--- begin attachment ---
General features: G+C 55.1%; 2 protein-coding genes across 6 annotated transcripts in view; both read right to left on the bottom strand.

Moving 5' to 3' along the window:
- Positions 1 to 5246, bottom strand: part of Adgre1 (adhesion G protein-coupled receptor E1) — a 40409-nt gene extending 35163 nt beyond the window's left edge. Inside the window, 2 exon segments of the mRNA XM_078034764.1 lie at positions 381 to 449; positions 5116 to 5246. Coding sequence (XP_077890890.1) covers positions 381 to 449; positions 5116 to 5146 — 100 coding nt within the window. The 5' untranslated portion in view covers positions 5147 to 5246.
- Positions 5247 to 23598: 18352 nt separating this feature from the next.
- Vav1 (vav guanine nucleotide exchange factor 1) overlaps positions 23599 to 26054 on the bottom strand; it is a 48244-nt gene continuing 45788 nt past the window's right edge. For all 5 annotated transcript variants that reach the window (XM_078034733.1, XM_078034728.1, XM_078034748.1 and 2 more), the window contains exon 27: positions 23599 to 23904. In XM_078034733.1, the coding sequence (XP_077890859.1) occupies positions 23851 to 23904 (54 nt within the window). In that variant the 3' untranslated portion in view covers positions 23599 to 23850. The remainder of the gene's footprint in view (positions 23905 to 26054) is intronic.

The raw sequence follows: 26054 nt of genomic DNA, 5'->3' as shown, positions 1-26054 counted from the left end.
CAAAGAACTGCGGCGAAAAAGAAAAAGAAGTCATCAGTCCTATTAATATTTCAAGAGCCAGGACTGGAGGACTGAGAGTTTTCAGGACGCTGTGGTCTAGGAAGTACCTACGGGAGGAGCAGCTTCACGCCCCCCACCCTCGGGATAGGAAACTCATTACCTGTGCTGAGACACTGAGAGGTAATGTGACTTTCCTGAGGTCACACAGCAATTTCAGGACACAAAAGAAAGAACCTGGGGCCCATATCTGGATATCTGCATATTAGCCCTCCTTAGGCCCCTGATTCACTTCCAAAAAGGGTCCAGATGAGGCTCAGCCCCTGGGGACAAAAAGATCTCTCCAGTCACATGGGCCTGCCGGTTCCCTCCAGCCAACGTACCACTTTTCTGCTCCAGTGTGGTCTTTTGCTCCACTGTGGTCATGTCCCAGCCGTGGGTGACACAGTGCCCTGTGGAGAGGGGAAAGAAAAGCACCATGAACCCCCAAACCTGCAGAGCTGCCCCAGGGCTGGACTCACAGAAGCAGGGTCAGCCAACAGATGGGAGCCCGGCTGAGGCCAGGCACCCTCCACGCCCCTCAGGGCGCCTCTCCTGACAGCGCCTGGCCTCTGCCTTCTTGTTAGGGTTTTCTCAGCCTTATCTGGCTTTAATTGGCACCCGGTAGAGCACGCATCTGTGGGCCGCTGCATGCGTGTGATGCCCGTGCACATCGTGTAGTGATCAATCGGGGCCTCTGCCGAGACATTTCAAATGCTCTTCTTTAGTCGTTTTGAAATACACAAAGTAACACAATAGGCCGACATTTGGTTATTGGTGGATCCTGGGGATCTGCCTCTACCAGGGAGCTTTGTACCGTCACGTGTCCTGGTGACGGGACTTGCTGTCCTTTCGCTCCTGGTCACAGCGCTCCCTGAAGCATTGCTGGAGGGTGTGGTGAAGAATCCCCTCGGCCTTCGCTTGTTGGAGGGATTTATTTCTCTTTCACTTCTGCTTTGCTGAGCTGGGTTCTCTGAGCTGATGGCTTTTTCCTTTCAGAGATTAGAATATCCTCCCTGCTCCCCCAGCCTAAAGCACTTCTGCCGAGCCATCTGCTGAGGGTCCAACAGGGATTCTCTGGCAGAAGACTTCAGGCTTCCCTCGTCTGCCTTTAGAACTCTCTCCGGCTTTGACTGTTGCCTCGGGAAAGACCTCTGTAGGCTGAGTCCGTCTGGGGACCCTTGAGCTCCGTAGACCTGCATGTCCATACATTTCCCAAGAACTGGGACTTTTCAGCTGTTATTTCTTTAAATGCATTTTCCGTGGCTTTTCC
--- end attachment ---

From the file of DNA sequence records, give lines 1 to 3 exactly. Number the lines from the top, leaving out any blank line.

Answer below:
General features: G+C 55.1%; 2 protein-coding genes across 6 annotated transcripts in view; both read right to left on the bottom strand.

Moving 5' to 3' along the window:
- Positions 1 to 5246, bottom strand: part of Adgre1 (adhesion G protein-coupled receptor E1) — a 40409-nt gene extending 35163 nt beyond the window's left edge. Inside the window, 2 exon segments of the mRNA XM_078034764.1 lie at positions 381 to 449; positions 5116 to 5246. Coding sequence (XP_077890890.1) covers positions 381 to 449; positions 5116 to 5146 — 100 coding nt within the window. The 5' untranslated portion in view covers positions 5147 to 5246.